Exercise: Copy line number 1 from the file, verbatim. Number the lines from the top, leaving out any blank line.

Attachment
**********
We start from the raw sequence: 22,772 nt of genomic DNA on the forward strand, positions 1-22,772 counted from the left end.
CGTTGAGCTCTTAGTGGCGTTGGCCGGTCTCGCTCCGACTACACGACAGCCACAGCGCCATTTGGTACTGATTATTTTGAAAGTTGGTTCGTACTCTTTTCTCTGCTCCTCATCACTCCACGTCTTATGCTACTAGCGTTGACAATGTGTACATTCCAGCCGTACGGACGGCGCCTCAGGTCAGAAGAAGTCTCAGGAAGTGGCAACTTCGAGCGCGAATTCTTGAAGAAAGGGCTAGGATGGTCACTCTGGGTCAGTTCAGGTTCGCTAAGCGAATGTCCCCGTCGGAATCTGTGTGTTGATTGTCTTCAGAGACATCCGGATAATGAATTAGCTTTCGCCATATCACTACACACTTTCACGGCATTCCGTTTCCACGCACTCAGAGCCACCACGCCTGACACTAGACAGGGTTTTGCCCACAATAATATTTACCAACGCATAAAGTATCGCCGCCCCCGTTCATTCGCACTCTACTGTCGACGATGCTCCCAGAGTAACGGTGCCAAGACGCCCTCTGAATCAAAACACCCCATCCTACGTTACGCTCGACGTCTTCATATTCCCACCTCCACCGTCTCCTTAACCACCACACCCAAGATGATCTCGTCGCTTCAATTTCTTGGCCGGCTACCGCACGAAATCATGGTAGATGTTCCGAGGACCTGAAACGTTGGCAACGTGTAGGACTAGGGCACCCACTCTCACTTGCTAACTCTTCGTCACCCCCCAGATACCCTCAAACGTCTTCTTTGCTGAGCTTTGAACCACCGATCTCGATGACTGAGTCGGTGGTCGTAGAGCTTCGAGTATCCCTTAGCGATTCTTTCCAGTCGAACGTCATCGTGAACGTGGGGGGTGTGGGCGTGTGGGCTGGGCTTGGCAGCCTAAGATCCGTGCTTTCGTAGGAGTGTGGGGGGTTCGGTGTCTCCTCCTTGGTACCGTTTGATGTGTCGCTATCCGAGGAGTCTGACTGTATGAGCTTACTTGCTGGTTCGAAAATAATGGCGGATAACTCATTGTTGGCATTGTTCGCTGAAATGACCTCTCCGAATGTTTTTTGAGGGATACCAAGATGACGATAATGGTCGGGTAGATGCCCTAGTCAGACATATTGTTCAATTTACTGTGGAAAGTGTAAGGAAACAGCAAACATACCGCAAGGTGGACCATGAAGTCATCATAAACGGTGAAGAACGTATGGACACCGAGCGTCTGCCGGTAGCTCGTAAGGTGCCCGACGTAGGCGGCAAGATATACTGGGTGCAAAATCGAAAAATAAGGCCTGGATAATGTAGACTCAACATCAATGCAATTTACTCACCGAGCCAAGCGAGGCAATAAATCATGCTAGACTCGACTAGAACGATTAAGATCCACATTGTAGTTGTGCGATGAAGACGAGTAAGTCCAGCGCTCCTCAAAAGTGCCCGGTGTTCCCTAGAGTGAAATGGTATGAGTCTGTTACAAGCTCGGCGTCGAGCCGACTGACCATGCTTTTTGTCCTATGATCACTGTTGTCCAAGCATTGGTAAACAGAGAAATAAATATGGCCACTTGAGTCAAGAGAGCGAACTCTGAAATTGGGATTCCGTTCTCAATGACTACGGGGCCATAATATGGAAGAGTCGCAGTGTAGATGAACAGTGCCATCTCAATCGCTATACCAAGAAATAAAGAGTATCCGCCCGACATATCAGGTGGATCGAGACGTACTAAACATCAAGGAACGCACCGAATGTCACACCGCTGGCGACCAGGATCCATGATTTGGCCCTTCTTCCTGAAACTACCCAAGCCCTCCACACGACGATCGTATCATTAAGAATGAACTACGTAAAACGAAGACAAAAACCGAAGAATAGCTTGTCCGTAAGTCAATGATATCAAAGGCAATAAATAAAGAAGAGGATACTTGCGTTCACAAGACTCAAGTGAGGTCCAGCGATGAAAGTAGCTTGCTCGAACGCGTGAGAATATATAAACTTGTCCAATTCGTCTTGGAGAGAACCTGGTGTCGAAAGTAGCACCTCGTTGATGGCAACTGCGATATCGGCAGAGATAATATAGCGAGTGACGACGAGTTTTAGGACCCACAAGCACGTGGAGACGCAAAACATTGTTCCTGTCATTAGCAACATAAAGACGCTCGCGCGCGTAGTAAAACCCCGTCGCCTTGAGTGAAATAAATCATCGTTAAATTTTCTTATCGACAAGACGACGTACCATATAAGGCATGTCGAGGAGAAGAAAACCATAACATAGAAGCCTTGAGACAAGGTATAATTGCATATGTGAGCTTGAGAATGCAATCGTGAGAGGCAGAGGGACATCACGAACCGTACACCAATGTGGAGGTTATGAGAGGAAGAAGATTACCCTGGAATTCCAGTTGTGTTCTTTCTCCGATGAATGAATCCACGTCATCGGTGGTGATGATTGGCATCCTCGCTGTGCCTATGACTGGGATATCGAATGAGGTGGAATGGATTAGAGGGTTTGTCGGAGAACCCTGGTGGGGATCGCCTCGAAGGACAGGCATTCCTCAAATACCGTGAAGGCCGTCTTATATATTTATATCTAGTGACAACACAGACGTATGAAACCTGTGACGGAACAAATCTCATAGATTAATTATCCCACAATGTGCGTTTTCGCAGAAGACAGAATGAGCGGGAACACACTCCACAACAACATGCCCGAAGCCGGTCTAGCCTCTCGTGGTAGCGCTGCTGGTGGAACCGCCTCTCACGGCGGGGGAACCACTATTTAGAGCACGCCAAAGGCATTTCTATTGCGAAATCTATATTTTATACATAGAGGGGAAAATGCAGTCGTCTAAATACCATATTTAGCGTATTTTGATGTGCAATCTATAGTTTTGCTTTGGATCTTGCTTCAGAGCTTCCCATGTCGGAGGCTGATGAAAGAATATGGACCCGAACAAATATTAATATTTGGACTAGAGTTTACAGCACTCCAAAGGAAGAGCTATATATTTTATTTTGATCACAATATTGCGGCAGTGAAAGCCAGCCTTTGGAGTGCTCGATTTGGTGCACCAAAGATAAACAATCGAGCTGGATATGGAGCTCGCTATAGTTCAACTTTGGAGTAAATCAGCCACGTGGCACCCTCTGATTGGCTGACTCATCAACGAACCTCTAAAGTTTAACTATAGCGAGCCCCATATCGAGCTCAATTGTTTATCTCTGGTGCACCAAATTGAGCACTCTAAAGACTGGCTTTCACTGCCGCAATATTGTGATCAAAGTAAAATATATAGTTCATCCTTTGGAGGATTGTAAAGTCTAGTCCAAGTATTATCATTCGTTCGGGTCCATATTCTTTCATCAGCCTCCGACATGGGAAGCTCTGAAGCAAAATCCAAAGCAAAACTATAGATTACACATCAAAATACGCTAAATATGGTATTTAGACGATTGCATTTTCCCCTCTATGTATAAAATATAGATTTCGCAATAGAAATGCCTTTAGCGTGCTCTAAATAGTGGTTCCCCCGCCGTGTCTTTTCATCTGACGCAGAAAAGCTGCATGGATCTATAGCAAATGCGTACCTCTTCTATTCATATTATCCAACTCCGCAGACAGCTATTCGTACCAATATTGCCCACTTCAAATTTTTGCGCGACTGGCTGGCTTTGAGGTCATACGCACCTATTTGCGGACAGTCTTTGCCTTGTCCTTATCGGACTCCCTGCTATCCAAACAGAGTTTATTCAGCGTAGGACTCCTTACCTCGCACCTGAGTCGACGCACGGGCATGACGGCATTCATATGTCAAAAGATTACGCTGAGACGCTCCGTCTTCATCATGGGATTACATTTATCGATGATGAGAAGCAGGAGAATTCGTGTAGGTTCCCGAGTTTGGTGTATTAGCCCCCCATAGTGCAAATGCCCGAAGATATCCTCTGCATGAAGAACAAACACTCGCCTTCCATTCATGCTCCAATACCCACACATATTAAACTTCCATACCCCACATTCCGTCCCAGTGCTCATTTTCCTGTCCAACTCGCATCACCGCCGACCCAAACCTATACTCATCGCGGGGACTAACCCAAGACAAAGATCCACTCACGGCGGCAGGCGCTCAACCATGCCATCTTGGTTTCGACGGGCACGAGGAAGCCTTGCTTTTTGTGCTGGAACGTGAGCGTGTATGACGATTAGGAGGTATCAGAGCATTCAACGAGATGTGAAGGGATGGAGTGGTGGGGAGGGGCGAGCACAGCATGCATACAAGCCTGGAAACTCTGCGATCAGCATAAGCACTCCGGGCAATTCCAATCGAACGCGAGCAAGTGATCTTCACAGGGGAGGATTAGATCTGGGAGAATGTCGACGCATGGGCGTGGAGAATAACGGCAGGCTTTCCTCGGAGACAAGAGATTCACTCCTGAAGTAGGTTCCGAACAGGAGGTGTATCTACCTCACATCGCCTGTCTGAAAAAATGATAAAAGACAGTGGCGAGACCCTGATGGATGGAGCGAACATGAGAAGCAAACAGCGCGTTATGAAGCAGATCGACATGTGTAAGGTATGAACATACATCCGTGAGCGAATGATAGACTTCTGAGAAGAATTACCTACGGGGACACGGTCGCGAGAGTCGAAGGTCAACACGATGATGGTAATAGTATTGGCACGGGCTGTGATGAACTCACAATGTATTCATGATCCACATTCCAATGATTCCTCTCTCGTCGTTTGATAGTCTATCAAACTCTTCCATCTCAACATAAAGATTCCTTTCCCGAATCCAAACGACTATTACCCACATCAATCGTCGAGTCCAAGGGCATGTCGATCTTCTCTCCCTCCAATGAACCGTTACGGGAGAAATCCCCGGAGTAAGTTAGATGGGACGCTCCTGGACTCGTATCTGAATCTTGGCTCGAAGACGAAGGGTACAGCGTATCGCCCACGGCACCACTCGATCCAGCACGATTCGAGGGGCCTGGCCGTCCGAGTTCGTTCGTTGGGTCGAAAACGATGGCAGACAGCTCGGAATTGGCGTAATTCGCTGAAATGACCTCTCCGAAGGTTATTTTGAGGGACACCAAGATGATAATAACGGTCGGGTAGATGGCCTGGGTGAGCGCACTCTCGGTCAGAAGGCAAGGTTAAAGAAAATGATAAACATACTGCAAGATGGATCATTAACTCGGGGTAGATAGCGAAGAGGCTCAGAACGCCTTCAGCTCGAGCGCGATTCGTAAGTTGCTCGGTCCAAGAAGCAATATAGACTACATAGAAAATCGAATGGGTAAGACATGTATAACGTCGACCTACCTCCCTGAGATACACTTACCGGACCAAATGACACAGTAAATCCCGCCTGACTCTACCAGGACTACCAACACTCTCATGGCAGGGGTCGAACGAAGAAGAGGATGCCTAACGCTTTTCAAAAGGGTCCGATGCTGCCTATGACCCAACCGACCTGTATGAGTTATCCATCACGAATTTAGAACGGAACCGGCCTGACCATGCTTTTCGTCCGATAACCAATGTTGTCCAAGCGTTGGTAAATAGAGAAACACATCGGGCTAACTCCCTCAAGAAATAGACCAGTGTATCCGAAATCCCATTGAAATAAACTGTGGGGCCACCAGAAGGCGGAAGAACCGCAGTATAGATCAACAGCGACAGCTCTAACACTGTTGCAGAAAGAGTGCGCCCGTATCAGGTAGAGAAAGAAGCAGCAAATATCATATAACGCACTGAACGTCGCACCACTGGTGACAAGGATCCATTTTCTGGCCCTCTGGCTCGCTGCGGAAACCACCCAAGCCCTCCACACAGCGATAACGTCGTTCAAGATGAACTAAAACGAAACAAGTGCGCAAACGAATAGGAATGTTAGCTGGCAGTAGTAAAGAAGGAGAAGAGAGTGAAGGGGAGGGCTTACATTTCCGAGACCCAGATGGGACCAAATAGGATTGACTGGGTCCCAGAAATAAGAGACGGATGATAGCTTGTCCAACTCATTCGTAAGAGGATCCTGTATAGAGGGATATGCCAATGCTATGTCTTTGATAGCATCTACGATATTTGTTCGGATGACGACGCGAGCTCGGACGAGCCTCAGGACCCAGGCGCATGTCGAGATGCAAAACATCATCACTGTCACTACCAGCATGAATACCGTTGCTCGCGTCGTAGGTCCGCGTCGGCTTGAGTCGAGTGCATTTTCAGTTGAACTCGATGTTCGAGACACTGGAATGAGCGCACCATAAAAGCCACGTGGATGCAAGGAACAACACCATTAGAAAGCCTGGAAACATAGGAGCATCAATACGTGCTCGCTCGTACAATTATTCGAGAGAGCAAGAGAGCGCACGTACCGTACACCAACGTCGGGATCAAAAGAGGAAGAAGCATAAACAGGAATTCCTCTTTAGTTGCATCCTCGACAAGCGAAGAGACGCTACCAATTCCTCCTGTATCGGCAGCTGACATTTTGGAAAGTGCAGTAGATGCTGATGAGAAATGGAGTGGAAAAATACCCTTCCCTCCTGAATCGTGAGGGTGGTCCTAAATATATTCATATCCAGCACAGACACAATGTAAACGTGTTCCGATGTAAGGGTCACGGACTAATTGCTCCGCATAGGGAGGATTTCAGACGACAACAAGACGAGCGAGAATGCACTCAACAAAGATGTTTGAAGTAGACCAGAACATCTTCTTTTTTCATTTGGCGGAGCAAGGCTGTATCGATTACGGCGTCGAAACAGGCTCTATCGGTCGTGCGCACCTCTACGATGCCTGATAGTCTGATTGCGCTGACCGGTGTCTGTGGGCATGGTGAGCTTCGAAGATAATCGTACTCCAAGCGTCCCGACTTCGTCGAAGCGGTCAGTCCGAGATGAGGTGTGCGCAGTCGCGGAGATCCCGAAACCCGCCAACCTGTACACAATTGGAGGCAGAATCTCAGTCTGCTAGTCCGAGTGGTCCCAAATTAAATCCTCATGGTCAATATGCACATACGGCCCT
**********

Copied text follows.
We start from the raw sequence: 22,772 nt of genomic DNA on the forward strand, positions 1-22,772 counted from the left end.